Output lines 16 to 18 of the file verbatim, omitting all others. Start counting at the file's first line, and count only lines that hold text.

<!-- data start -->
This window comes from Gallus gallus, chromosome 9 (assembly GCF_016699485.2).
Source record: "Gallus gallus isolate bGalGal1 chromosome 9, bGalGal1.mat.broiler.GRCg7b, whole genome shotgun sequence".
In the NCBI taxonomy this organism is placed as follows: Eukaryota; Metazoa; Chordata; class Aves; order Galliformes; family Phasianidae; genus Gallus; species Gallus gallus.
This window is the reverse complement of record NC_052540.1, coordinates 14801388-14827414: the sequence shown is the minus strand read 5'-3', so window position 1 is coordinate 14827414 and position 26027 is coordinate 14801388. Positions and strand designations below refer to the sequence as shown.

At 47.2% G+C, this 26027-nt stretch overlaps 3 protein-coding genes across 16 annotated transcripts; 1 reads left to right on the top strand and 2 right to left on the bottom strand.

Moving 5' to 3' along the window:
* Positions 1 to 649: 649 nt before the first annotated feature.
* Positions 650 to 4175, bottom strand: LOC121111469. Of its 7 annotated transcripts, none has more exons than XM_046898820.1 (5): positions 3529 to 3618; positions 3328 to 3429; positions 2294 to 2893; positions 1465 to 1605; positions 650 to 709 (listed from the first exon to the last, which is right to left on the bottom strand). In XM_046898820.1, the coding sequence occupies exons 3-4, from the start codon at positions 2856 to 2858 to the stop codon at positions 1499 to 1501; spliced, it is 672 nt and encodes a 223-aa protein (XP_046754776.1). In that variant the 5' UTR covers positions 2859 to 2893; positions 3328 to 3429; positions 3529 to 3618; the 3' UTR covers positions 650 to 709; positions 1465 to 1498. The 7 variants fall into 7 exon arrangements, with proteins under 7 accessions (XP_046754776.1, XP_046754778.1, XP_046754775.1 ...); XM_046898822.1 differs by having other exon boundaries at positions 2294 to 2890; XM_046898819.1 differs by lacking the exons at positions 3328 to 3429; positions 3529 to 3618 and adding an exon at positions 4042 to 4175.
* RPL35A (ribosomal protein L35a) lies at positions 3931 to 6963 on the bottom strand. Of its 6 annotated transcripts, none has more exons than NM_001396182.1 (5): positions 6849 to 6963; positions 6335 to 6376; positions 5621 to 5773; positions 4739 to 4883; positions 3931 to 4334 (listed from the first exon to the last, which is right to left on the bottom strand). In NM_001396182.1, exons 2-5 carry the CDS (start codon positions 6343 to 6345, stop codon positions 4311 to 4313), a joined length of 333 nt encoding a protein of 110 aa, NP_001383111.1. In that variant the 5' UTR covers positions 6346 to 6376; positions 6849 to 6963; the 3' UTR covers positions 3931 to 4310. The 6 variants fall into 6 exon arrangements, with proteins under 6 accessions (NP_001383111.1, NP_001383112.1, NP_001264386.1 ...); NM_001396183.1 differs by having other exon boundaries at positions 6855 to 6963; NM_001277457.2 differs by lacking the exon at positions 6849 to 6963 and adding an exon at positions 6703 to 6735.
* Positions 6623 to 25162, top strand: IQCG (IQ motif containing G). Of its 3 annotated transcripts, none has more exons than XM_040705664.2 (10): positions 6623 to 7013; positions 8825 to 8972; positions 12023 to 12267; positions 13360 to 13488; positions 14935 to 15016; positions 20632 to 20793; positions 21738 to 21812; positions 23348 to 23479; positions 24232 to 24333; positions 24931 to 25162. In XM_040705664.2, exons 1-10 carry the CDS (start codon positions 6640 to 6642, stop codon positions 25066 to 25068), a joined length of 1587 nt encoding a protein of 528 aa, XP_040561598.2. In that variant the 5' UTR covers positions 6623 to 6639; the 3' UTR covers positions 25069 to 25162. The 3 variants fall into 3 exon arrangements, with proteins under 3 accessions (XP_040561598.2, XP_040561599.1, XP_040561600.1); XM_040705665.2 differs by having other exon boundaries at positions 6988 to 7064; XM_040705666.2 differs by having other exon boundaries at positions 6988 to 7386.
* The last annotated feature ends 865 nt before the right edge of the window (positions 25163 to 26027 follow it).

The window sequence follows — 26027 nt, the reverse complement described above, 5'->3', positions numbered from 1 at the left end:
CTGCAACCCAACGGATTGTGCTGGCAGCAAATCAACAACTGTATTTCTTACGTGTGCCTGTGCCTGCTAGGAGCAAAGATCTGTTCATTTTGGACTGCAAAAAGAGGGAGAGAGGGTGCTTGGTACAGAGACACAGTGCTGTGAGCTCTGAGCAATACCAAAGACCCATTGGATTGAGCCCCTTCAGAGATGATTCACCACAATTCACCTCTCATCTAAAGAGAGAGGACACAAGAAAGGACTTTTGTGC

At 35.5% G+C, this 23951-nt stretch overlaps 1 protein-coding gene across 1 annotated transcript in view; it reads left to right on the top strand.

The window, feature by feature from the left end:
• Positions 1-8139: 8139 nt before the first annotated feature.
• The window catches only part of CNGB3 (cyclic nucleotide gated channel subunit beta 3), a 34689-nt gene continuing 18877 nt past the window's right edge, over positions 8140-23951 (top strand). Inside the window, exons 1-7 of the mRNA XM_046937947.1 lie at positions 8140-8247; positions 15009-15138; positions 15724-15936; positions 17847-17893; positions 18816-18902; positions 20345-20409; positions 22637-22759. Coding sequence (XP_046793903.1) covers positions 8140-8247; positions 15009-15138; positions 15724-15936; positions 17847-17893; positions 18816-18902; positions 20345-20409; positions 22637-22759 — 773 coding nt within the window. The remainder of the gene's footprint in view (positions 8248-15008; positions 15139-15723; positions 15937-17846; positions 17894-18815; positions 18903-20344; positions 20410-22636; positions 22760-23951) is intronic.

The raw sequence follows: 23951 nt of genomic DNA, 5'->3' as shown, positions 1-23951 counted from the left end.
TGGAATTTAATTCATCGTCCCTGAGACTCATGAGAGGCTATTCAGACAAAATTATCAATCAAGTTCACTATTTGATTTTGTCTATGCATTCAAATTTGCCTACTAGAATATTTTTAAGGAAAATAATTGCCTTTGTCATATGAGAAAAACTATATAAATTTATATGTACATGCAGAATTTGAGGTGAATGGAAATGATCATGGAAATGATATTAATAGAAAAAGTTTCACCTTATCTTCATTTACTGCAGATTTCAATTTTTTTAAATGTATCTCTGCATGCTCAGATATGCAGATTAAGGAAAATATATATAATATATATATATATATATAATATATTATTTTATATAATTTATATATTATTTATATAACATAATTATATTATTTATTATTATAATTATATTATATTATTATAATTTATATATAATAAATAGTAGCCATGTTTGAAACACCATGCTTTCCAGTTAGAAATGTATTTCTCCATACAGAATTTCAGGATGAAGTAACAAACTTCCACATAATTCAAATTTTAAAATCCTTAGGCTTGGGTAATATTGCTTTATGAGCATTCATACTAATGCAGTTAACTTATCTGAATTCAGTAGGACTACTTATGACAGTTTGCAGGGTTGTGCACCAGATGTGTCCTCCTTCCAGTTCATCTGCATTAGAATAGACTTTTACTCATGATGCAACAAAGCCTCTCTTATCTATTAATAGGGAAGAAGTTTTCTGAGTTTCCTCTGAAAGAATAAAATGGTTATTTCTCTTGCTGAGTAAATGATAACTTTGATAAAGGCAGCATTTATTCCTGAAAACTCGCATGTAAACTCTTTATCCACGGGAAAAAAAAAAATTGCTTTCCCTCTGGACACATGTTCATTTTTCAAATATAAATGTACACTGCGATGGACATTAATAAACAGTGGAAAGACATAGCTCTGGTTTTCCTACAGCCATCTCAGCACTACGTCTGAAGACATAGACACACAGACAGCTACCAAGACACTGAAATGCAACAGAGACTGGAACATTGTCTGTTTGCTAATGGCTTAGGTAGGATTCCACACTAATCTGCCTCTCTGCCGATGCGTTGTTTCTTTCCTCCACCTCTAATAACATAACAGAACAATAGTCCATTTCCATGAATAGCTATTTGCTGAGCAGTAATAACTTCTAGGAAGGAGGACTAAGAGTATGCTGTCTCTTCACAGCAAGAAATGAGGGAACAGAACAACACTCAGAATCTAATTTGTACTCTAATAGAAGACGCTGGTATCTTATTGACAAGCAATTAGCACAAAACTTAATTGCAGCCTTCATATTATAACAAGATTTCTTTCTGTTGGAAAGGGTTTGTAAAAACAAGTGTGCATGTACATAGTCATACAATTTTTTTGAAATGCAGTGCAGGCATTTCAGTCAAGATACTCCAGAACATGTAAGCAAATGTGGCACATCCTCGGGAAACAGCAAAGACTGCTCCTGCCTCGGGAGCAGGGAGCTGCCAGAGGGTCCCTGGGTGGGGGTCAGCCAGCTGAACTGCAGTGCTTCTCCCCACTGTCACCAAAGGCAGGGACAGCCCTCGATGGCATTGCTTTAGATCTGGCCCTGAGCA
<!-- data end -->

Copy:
• Positions 1-8139: 8139 nt before the first annotated feature.
• The window catches only part of CNGB3 (cyclic nucleotide gated channel subunit beta 3), a 34689-nt gene continuing 18877 nt past the window's right edge, over positions 8140-23951 (top strand). Inside the window, exons 1-7 of the mRNA XM_046937947.1 lie at positions 8140-8247; positions 15009-15138; positions 15724-15936; positions 17847-17893; positions 18816-18902; positions 20345-20409; positions 22637-22759. Coding sequence (XP_046793903.1) covers positions 8140-8247; positions 15009-15138; positions 15724-15936; positions 17847-17893; positions 18816-18902; positions 20345-20409; positions 22637-22759 — 773 coding nt within the window. The remainder of the gene's footprint in view (positions 8248-15008; positions 15139-15723; positions 15937-17846; positions 17894-18815; positions 18903-20344; positions 20410-22636; positions 22760-23951) is intronic.

The raw sequence follows: 23951 nt of genomic DNA, 5'->3' as shown, positions 1-23951 counted from the left end.